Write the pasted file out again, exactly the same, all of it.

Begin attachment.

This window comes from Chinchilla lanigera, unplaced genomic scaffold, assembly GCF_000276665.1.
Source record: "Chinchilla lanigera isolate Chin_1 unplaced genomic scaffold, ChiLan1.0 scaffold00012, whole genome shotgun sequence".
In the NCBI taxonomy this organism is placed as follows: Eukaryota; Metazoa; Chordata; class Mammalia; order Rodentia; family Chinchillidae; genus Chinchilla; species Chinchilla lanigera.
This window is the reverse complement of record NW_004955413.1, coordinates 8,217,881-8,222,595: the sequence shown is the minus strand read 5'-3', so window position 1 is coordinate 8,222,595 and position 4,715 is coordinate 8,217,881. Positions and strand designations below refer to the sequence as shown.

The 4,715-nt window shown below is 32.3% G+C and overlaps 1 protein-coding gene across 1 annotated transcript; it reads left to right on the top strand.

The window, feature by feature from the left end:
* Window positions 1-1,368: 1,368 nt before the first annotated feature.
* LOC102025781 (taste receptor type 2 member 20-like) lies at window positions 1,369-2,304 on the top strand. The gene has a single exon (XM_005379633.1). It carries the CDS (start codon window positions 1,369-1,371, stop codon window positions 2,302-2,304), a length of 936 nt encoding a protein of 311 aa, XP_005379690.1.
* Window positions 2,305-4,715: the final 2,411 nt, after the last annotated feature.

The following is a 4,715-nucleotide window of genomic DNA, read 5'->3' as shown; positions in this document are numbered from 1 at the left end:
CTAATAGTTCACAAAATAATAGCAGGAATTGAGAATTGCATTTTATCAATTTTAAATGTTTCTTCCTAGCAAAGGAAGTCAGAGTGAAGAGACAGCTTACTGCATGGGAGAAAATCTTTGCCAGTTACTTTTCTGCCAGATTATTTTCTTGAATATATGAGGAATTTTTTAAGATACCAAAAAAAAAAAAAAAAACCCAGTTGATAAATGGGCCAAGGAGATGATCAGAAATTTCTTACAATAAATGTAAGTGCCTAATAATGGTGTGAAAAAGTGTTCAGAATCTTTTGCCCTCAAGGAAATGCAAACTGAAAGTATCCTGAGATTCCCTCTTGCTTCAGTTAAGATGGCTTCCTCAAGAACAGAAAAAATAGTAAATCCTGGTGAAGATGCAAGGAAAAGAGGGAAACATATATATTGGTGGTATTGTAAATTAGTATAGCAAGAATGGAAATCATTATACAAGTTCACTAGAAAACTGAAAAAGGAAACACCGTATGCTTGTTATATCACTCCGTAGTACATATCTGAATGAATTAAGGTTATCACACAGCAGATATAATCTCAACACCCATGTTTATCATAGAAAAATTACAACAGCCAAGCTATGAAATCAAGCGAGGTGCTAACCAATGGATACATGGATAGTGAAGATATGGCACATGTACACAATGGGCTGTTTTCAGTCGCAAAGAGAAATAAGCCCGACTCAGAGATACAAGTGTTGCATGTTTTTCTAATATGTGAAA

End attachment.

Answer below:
This window comes from Chinchilla lanigera, unplaced genomic scaffold, assembly GCF_000276665.1.
Source record: "Chinchilla lanigera isolate Chin_1 unplaced genomic scaffold, ChiLan1.0 scaffold00012, whole genome shotgun sequence".
In the NCBI taxonomy this organism is placed as follows: Eukaryota; Metazoa; Chordata; class Mammalia; order Rodentia; family Chinchillidae; genus Chinchilla; species Chinchilla lanigera.
This window is the reverse complement of record NW_004955413.1, coordinates 8,217,881-8,222,595: the sequence shown is the minus strand read 5'-3', so window position 1 is coordinate 8,222,595 and position 4,715 is coordinate 8,217,881. Positions and strand designations below refer to the sequence as shown.

The 4,715-nt window shown below is 32.3% G+C and overlaps 1 protein-coding gene across 1 annotated transcript; it reads left to right on the top strand.

The window, feature by feature from the left end:
* Window positions 1-1,368: 1,368 nt before the first annotated feature.
* LOC102025781 (taste receptor type 2 member 20-like) lies at window positions 1,369-2,304 on the top strand. The gene has a single exon (XM_005379633.1). It carries the CDS (start codon window positions 1,369-1,371, stop codon window positions 2,302-2,304), a length of 936 nt encoding a protein of 311 aa, XP_005379690.1.
* Window positions 2,305-4,715: the final 2,411 nt, after the last annotated feature.

The following is a 4,715-nucleotide window of genomic DNA, read 5'->3' as shown; positions in this document are numbered from 1 at the left end:
CTAATAGTTCACAAAATAATAGCAGGAATTGAGAATTGCATTTTATCAATTTTAAATGTTTCTTCCTAGCAAAGGAAGTCAGAGTGAAGAGACAGCTTACTGCATGGGAGAAAATCTTTGCCAGTTACTTTTCTGCCAGATTATTTTCTTGAATATATGAGGAATTTTTTAAGATACCAAAAAAAAAAAAAAAAACCCAGTTGATAAATGGGCCAAGGAGATGATCAGAAATTTCTTACAATAAATGTAAGTGCCTAATAATGGTGTGAAAAAGTGTTCAGAATCTTTTGCCCTCAAGGAAATGCAAACTGAAAGTATCCTGAGATTCCCTCTTGCTTCAGTTAAGATGGCTTCCTCAAGAACAGAAAAAATAGTAAATCCTGGTGAAGATGCAAGGAAAAGAGGGAAACATATATATTGGTGGTATTGTAAATTAGTATAGCAAGAATGGAAATCATTATACAAGTTCACTAGAAAACTGAAAAAGGAAACACCGTATGCTTGTTATATCACTCCGTAGTACATATCTGAATGAATTAAGGTTATCACACAGCAGATATAATCTCAACACCCATGTTTATCATAGAAAAATTACAACAGCCAAGCTATGAAATCAAGCGAGGTGCTAACCAATGGATACATGGATAGTGAAGATATGGCACATGTACACAATGGGCTGTTTTCAGTCGCAAAGAGAAATAAGCCCGACTCAGAGATACAAGTGTTGCATGTTTTTCTAATATGTGAAA